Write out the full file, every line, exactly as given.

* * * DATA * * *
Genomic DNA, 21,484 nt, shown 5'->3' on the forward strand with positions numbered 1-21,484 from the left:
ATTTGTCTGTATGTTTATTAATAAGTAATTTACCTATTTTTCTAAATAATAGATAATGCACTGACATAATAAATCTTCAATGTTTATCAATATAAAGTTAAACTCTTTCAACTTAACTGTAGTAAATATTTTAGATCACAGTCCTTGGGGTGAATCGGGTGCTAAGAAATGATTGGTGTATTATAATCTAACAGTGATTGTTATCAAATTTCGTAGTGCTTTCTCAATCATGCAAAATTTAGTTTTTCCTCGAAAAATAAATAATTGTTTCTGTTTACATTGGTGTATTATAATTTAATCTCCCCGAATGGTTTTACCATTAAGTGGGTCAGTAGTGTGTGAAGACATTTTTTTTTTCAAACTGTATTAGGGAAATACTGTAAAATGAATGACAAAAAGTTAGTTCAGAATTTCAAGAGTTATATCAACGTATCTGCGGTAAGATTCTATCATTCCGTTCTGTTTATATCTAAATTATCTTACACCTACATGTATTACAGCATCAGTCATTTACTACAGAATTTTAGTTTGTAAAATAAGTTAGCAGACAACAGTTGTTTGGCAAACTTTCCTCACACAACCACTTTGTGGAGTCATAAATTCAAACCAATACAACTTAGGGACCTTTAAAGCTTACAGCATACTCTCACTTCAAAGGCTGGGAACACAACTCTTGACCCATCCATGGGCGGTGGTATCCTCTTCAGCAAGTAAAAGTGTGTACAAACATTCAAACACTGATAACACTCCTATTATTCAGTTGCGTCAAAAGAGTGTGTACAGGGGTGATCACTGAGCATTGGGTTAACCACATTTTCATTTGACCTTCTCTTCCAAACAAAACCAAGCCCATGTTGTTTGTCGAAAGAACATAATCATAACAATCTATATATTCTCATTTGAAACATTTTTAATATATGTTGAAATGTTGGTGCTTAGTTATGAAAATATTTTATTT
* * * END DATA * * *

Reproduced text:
Genomic DNA, 21,484 nt, shown 5'->3' on the forward strand with positions numbered 1-21,484 from the left:
ATTTGTCTGTATGTTTATTAATAAGTAATTTACCTATTTTTCTAAATAATAGATAATGCACTGACATAATAAATCTTCAATGTTTATCAATATAAAGTTAAACTCTTTCAACTTAACTGTAGTAAATATTTTAGATCACAGTCCTTGGGGTGAATCGGGTGCTAAGAAATGATTGGTGTATTATAATCTAACAGTGATTGTTATCAAATTTCGTAGTGCTTTCTCAATCATGCAAAATTTAGTTTTTCCTCGAAAAATAAATAATTGTTTCTGTTTACATTGGTGTATTATAATTTAATCTCCCCGAATGGTTTTACCATTAAGTGGGTCAGTAGTGTGTGAAGACATTTTTTTTTTCAAACTGTATTAGGGAAATACTGTAAAATGAATGACAAAAAGTTAGTTCAGAATTTCAAGAGTTATATCAACGTATCTGCGGTAAGATTCTATCATTCCGTTCTGTTTATATCTAAATTATCTTACACCTACATGTATTACAGCATCAGTCATTTACTACAGAATTTTAGTTTGTAAAATAAGTTAGCAGACAACAGTTGTTTGGCAAACTTTCCTCACACAACCACTTTGTGGAGTCATAAATTCAAACCAATACAACTTAGGGACCTTTAAAGCTTACAGCATACTCTCACTTCAAAGGCTGGGAACACAACTCTTGACCCATCCATGGGCGGTGGTATCCTCTTCAGCAAGTAAAAGTGTGTACAAACATTCAAACACTGATAACACTCCTATTATTCAGTTGCGTCAAAAGAGTGTGTACAGGGGTGATCACTGAGCATTGGGTTAACCACATTTTCATTTGACCTTCTCTTCCAAACAAAACCAAGCCCATGTTGTTTGTCGAAAGAACATAATCATAACAATCTATATATTCTCATTTGAAACATTTTTAATATATGTTGAAATGTTGGTGCTTAGTTATGAAAATATTTTATTT